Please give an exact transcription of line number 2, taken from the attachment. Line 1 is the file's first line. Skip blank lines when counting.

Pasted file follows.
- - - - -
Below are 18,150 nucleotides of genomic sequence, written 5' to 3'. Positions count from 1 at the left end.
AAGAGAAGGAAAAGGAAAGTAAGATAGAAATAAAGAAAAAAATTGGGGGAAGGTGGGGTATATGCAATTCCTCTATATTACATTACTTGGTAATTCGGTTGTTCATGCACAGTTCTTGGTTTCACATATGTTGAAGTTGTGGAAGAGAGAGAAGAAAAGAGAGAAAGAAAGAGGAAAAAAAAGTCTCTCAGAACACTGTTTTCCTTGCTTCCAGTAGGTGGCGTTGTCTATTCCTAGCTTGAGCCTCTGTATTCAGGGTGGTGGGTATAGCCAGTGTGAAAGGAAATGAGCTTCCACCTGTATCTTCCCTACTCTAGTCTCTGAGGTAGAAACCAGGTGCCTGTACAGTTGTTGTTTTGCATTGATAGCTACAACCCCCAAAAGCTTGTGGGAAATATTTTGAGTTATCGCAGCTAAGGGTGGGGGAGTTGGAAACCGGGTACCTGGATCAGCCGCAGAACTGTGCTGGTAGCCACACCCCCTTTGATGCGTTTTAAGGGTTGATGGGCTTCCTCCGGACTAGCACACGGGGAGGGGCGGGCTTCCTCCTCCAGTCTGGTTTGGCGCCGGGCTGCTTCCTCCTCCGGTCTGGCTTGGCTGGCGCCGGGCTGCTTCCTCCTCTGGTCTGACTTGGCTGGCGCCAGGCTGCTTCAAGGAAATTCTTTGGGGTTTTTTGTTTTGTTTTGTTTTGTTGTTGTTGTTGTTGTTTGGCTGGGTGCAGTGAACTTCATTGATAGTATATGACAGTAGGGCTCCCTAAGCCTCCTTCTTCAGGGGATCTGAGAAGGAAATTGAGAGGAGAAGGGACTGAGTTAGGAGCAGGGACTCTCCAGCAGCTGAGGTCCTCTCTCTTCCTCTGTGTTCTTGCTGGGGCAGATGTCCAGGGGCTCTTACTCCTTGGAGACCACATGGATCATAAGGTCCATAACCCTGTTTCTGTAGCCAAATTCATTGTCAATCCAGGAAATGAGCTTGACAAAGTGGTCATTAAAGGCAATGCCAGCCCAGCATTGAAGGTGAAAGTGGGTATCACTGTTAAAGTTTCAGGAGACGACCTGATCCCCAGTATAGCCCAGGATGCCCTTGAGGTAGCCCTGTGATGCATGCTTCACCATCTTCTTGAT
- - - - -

AAGAGAAGGAAAAGGAAAGTAAGATAGAAATAAAGAAAAAAATTGGGGGAAGGTGGGGTATATGCAATTCCTCTATATTACATTACTTGGTAATTCGGTTGTTCATGCACAGTTCTTGGTTTCACATATGTTGAAGTTGTGGAAGAGAGAGAAGAAAAGAGAGAAAGAAAGAGGAAAAAAAAGTCTCTCAGAACACTGTTTTCCTTGCTTCCAGTAGGTGGCGTTGTCTATTCCTAGCTTGAGCCTCTGTATTCAGGGTGGTGGGTATAGCCAGTGTGAAAGGAAATGAGCTTCCACCTGTATCTTCCCTACTCTAGTCTCTGAGGTAGAAACCAGGTGCCTGTACAGTTGTTGTTTTGCATTGATAGCTACAACCCCCAAAAGCTTGTGGGAAATATTTTGAGTTATCGCAGCTAAGGGTGGGGGAGTTGGAAACCGGGTACCTGGATCAGCCGCAGAACTGTGCTGGTAGCCACACCCCCTTTGATGCGTTTTAAGGGTTGATGGGCTTCCTCCGGACTAGCACACGGGGAGGGGCGGGCTTCCTCCTCCAGTCTGGTTTGGCGCCGGGCTGCTTCCTCCTCCGGTCTGGCTTGGCTGGCGCCGGGCTGCTTCCTCCTCTGGTCTGACTTGGCTGGCGCCAGGCTGCTTCAAGGAAATTCTTTGGGGTTTTTTGTTTTGTTTTGTTTTGTTGTTGTTGTTGTTGTTTGGCTGGGTGCAGTGAACTTCATTGATAGTATATGACAGTAGGGCTCCCTAAGCCTCCTTCTTCAGGGGATCTGAGAAGGAAATTGAGAGGAGAAGGGACTGAGTTAGGAGCAGGGACTCTCCAGCAGCTGAGGTCCTCTCTCTTCCTCTGTGTTCTTGCTGGGGCAGATGTCCAGGGGCTCTTACTCCTTGGAGACCACATGGATCATAAGGTCCATAACCCTGTTTCTGTAGCCAAATTCATTGTCAATCCAGGAAATGAGCTTGACAAAGTGGTCATTAAAGGCAATGCCAGCCCAGCATTGAAGGTGAAAGTGGGTATCACTGTTAAAGTTTCAGGAGACGACCTGATCCCCAGTATAGCCCAGGATGCCCTTGAGGTAGCCCTGTGATGCATGCTTCACCATCTTCTTGAT